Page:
However, while Curry’s family are set-up well for the short-term, availing of a family home, they face barriers to their future on the island.
“We’re incredibly lucky because we can use this [family] home but for a family of four, long-term it’s not quite fit for purpose,” she said.
“There’s a lack of housing stock, there’s some quite restrictive planning regulations, and then you’re adding 30-50% [in costs] when you’re building on an island. So that’s a long-term barrier for us.”
This is compounded by other issues, such as lack of childcare services after the island lost its creche several years ago, largely as a result of population decline over the years. This means that Curry and her partner were left in a position where full-time work for both of them was not feasible.
“There’s this whole vicious circle as people migrate out, services are reduced, making it less attractive to live here.
“There used to be a 24-hour nurse, the population went down, now it’s a Monday to Friday, nine-to-five nurse. So those [services] become diminished as people move out and then as the population decreases the island’s voice diminishes too,” Curry added.
This is a big fear of John Walsh, especially for the running of vital services such as healthcare and education.
“We’re lucky that the nurse is from the island, she has her own house, but if she retires tomorrow, and a nurse has to come in, there’s no place for her to go at the moment. And it’s the same as the [school] principal. They are renting at the moment and they can’t get a house.”
Impact on island business
Private businesses on the island are also impacted, not least one of the island’s biggest employers, the Bere Island Boat Yard run by Gerard Sullivan.
Sullivan can have up to 20 people working at full tilt in the summer repairing and painting vessels. On a regular basis, he has seven or eight staff on the island and brings in another handful from the mainland.
The business has boomed since Sullivan constructed a cover for the dry dock business a few years back, operating in any season and ensuring vital year-round employment for islanders.
“We have to make a living, and people have to live and work here, so I think it’s critical that we have people from the area living and working [on the island],” he told us.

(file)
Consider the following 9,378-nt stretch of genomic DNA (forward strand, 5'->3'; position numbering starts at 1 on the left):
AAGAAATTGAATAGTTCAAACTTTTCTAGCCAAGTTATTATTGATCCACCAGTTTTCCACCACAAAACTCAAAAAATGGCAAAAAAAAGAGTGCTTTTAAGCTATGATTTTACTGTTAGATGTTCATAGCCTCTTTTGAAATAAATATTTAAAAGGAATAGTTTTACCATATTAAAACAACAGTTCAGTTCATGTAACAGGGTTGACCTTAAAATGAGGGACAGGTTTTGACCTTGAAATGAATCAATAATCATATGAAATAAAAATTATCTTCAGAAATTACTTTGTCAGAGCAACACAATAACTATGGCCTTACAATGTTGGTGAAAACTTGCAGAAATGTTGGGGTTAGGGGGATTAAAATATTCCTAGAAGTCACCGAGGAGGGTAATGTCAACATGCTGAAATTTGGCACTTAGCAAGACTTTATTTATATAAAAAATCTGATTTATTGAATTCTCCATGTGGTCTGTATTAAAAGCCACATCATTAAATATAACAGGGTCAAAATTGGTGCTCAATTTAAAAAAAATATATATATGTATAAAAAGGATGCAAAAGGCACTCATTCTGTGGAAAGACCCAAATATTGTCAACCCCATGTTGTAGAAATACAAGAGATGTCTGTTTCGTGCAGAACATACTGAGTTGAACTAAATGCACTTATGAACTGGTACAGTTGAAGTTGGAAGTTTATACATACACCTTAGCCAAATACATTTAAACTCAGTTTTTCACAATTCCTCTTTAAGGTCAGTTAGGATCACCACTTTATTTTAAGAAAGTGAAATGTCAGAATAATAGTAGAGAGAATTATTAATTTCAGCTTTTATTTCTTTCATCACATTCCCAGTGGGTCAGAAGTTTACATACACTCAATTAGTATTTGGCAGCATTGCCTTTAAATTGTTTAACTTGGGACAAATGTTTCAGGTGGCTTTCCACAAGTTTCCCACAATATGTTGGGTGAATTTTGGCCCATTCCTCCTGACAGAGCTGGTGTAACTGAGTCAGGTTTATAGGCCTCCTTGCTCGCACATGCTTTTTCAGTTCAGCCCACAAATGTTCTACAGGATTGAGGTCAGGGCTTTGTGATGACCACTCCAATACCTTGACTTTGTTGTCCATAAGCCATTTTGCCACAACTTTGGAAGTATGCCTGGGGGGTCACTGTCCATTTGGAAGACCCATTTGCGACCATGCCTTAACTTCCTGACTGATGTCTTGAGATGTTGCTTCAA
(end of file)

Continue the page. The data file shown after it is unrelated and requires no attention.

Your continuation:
Yet, any further plans to grow are hamstrung by the lack of housing, with no long-term tenancies available. Luckily, Sullivan said that they managed to source accommodation last year for several staff, without which “we would have been in dire straits”.
He even managed to attract an island-native engineer back to Bere from Cork City, but only with the offer of housing. “If we couldn’t offer accommodation, he wouldn’t have come back, no matter how much money we offered him. Housing from our perspective is absolutely crucial.”
‘Call to action’
The UCC report has several very clear actionable recommendations including a full-scale housing audit to assess the existing housing situation for each island, alongside appointing a vacant homes officer who would also be responsible for tackling derelict houses.
Further recommendations include setting viable population targets for each island, greater provision of social and affordable homes, addressing precarity of renters and offering higher retrofitting grants to enhance the quality and energy efficiency of islanders’ homes.
The recommendations are not just something that the researchers want to see remain on paper, according to Elaine Desmond, co-author of the report, which she said is really a “call to action” with the risk of permanent depopulation “really acute on the West Cork islands”.
“More than half of islanders over the age of 18 completed [the survey] so it’s really important to us that these recommendations are seen as something to inform policy and to be acted upon,” she said.
“Housing policy needs to be innovative and diverse given the need to attract a diverse population,” Desmond said, and must be done in “collaboration with island residents”. This is all that islanders want, according to Gerard Sullivan.
“It is absolutely crucial for the future of these places to have a system that we can get accommodation that is affordable and a way for people to get on the ladder here,” Sullivan said.
If this doesn’t happen, he fears that “we’re not gonna keep them. And if we don’t, we’re going to get older, retired people here and that’s not going to lead to a very vibrant community”.
Not only will the communities be less vibrant, but UCC’s Dr Siobhan O’Sullivan said they may no longer exist as we know them today. “If housing isn’t delivered, along with other services to sustain the islands, there’s a risk they will just become sites of tourism rather than areas for full-time habitation.
“And then we’re going to lose that vital part of Ireland’s heritage, as well as having an obvious massive impact on people’s lives.”
INVESTIGATING ISLAND DEPOPULATION - FULL SERIES OUT NOW
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By Niall Sargent of Noteworthy